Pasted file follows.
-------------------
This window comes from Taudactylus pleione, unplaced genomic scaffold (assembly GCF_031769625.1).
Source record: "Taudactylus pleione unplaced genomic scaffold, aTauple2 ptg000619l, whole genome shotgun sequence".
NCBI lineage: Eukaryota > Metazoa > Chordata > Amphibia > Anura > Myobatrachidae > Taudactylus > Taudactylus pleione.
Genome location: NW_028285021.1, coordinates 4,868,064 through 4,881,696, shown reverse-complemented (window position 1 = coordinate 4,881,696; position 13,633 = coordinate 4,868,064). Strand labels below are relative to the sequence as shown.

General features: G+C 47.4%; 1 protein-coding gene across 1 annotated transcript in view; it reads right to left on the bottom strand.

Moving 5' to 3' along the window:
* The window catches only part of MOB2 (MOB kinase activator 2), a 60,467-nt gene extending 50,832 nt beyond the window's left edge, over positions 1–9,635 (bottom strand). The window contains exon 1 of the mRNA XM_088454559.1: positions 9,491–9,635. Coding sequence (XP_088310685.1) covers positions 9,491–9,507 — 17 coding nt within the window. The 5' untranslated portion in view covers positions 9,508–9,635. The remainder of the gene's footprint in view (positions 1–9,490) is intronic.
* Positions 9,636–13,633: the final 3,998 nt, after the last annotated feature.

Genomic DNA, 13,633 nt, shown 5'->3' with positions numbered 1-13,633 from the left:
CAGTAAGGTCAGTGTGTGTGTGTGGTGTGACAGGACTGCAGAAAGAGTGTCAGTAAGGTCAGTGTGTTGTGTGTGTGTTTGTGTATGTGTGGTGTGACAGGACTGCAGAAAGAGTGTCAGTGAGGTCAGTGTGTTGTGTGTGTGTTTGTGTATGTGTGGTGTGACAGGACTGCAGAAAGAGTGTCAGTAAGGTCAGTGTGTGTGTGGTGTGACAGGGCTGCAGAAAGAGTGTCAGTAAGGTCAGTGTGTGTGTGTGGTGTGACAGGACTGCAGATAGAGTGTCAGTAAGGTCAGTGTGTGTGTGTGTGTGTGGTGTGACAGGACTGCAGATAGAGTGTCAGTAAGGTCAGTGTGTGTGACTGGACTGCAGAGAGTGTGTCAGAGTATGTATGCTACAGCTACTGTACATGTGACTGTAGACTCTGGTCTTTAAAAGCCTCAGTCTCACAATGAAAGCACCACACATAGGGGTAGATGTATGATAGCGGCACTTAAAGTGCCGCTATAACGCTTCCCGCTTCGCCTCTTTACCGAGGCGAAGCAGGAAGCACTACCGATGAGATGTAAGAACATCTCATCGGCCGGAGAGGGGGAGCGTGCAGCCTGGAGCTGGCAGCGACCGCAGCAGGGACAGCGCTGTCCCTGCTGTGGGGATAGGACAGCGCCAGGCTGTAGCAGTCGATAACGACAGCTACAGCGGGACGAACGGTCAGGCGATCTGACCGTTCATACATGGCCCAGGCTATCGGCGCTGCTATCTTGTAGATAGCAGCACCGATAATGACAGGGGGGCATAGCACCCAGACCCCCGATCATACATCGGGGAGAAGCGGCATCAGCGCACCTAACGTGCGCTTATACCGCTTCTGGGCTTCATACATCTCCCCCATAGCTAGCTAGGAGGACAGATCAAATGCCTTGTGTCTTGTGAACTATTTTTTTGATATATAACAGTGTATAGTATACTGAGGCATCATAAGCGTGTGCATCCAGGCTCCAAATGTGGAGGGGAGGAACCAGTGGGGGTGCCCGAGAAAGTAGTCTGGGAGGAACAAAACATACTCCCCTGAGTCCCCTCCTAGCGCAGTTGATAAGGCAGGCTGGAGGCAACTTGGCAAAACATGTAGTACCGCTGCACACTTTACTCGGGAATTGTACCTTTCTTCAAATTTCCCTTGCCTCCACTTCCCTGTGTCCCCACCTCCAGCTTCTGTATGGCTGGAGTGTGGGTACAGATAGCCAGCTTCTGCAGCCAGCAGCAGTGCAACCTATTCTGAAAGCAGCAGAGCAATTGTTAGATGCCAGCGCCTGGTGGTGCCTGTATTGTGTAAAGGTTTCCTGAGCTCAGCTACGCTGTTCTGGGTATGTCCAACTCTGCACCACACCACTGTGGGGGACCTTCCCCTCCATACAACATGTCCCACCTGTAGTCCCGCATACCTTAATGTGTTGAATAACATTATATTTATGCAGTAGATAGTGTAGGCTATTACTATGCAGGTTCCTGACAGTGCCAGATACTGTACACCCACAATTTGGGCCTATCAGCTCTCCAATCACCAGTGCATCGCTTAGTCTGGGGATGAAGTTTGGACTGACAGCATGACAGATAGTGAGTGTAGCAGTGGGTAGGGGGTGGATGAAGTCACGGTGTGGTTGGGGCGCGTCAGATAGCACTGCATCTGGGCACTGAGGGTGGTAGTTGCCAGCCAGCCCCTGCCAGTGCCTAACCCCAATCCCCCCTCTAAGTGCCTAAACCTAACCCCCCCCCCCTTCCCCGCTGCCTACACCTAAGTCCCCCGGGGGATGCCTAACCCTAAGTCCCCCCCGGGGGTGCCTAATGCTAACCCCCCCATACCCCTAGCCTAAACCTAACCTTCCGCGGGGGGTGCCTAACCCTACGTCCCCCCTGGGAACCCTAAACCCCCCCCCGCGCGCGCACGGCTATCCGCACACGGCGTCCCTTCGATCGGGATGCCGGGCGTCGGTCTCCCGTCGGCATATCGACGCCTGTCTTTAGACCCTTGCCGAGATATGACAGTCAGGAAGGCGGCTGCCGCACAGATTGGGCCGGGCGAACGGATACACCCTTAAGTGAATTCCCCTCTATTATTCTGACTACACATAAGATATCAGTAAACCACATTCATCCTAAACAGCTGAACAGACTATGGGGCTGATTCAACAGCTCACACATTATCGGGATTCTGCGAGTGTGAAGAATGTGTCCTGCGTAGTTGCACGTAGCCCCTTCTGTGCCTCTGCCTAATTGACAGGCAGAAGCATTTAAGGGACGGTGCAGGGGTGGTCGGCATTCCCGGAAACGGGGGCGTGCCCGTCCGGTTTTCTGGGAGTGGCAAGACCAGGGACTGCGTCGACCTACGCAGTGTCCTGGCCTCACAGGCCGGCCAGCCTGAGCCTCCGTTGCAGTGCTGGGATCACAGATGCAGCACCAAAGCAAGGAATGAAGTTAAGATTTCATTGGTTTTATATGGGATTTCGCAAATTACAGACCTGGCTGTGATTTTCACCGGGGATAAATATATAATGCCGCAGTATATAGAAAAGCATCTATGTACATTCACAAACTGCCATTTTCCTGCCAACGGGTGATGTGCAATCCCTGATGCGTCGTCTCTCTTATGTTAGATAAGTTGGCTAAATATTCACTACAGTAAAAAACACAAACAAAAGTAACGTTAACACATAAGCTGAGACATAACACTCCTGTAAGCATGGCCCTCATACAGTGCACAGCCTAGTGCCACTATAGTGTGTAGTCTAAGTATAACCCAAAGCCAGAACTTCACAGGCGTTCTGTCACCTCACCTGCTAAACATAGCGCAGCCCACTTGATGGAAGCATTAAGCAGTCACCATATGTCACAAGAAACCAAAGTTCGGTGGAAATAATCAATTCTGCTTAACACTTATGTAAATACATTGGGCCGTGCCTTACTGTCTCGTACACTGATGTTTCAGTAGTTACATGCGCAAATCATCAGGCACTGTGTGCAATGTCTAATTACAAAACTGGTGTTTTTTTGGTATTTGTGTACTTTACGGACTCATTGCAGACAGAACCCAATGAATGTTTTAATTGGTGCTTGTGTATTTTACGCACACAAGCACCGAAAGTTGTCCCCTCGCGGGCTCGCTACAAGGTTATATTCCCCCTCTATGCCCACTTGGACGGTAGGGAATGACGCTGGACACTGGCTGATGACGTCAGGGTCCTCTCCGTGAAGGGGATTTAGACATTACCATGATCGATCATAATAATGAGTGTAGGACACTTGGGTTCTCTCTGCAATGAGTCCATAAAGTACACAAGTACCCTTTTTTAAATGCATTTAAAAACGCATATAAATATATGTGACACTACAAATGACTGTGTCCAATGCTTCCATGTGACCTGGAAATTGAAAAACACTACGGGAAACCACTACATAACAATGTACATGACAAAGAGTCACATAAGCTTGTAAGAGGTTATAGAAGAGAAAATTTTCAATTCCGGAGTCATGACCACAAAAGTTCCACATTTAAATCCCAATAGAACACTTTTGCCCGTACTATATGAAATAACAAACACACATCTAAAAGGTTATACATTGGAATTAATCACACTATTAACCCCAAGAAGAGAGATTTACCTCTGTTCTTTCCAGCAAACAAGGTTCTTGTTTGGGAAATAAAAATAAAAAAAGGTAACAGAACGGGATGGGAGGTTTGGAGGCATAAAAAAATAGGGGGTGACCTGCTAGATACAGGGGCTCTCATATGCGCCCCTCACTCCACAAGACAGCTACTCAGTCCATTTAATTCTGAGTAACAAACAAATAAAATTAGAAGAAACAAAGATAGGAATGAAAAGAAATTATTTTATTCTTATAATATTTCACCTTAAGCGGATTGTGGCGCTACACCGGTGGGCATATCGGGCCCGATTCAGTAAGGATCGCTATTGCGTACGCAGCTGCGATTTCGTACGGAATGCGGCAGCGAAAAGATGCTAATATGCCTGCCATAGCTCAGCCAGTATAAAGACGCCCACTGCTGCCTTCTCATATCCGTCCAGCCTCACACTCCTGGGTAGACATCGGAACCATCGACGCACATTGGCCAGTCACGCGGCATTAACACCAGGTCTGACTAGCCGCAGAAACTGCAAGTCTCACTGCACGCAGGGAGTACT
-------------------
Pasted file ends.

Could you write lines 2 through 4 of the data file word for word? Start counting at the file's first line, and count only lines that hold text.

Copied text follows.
Source record: "Taudactylus pleione unplaced genomic scaffold, aTauple2 ptg000619l, whole genome shotgun sequence".
NCBI lineage: Eukaryota > Metazoa > Chordata > Amphibia > Anura > Myobatrachidae > Taudactylus > Taudactylus pleione.
Genome location: NW_028285021.1, coordinates 4,868,064 through 4,881,696, shown reverse-complemented (window position 1 = coordinate 4,881,696; position 13,633 = coordinate 4,868,064). Strand labels below are relative to the sequence as shown.